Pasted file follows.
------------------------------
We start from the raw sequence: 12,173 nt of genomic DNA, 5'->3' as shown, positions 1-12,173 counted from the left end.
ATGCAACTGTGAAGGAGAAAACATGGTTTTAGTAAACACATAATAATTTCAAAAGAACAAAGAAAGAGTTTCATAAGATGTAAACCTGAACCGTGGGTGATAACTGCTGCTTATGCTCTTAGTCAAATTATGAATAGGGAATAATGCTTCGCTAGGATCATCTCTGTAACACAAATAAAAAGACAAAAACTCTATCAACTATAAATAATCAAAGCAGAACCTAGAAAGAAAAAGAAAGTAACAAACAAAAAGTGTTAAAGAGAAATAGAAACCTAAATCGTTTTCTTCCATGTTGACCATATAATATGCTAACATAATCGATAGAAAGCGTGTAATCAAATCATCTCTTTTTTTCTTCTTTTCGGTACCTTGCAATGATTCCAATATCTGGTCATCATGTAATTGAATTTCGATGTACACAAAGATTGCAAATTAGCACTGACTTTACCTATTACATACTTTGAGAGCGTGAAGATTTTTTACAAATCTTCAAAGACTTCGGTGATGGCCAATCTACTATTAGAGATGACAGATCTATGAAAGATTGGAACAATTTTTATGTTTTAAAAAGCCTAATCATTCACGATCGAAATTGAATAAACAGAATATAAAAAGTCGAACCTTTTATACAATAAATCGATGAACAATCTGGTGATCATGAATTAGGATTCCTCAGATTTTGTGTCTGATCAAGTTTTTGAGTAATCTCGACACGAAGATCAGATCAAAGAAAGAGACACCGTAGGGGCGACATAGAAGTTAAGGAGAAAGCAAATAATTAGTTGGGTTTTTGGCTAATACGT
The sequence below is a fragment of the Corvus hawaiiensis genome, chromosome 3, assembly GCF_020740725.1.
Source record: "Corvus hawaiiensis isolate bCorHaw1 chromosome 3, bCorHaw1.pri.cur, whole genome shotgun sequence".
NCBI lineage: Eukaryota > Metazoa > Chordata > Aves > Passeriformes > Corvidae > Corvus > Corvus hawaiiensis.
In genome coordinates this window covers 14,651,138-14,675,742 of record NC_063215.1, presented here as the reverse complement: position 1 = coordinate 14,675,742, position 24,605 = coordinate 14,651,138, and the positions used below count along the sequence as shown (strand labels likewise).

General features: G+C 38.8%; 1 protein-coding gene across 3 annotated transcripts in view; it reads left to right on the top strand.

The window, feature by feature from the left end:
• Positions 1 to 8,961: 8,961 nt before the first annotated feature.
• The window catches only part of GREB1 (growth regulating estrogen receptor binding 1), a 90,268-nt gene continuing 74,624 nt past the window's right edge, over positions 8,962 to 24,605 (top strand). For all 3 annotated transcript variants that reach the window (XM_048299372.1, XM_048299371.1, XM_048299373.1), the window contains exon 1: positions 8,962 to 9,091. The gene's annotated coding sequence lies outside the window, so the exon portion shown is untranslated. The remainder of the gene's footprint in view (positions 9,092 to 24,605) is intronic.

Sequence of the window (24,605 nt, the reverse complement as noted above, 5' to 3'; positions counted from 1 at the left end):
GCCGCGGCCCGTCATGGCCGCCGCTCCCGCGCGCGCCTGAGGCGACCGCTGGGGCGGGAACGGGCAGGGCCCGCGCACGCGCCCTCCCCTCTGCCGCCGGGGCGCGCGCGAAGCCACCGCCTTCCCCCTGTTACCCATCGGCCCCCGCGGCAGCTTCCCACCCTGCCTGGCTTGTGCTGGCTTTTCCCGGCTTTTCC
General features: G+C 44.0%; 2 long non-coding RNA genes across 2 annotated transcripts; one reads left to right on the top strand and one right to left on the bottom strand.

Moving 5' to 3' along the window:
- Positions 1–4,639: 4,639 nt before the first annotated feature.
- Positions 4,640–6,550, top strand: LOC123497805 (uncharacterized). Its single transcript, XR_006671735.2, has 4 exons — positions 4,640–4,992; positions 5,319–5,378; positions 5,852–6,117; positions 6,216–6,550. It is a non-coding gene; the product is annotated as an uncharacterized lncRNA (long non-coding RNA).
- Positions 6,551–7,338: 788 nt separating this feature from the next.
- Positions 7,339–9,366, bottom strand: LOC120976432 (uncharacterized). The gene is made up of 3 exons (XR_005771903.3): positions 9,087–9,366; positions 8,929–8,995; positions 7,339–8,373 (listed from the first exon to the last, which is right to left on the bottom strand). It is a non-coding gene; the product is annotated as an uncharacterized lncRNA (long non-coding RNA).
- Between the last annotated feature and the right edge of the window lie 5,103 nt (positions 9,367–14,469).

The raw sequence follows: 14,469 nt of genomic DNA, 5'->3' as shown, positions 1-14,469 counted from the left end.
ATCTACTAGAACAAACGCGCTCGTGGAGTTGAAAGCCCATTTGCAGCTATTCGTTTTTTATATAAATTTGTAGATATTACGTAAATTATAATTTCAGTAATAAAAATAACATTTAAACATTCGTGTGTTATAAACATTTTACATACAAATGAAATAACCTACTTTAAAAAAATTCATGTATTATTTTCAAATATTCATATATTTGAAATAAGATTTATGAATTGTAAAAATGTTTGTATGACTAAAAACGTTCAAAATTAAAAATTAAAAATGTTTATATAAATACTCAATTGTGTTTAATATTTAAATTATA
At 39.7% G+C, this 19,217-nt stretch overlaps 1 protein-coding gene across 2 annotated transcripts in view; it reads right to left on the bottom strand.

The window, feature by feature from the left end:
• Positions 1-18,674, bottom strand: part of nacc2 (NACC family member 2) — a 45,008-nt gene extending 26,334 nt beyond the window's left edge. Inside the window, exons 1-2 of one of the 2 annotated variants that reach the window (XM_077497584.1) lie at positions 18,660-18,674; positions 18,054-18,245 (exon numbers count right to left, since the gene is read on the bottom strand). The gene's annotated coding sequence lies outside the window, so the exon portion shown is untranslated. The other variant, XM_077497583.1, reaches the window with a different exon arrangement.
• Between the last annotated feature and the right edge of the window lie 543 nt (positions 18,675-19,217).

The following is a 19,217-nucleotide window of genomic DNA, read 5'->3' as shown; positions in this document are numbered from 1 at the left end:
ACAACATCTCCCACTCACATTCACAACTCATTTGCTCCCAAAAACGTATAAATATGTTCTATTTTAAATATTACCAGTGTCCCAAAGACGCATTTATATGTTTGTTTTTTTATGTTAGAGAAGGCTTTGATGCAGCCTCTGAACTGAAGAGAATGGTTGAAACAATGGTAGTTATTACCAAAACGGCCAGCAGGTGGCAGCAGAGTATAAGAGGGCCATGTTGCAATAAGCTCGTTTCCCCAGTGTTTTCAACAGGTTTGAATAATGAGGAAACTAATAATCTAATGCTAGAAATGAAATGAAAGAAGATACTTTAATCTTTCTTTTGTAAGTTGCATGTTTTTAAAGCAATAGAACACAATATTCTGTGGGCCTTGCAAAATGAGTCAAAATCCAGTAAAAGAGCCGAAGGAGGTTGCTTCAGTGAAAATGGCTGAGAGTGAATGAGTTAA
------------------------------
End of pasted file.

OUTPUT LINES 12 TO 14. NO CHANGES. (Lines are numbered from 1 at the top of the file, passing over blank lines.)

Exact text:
GCCGCGGCCCGTCATGGCCGCCGCTCCCGCGCGCGCCTGAGGCGACCGCTGGGGCGGGAACGGGCAGGGCCCGCGCACGCGCCCTCCCCTCTGCCGCCGGGGCGCGCGCGAAGCCACCGCCTTCCCCCTGTTACCCATCGGCCCCCGCGGCAGCTTCCCACCCTGCCTGGCTTGTGCTGGCTTTTCCCGGCTTTTCC
General features: G+C 44.0%; 2 long non-coding RNA genes across 2 annotated transcripts; one reads left to right on the top strand and one right to left on the bottom strand.

Moving 5' to 3' along the window: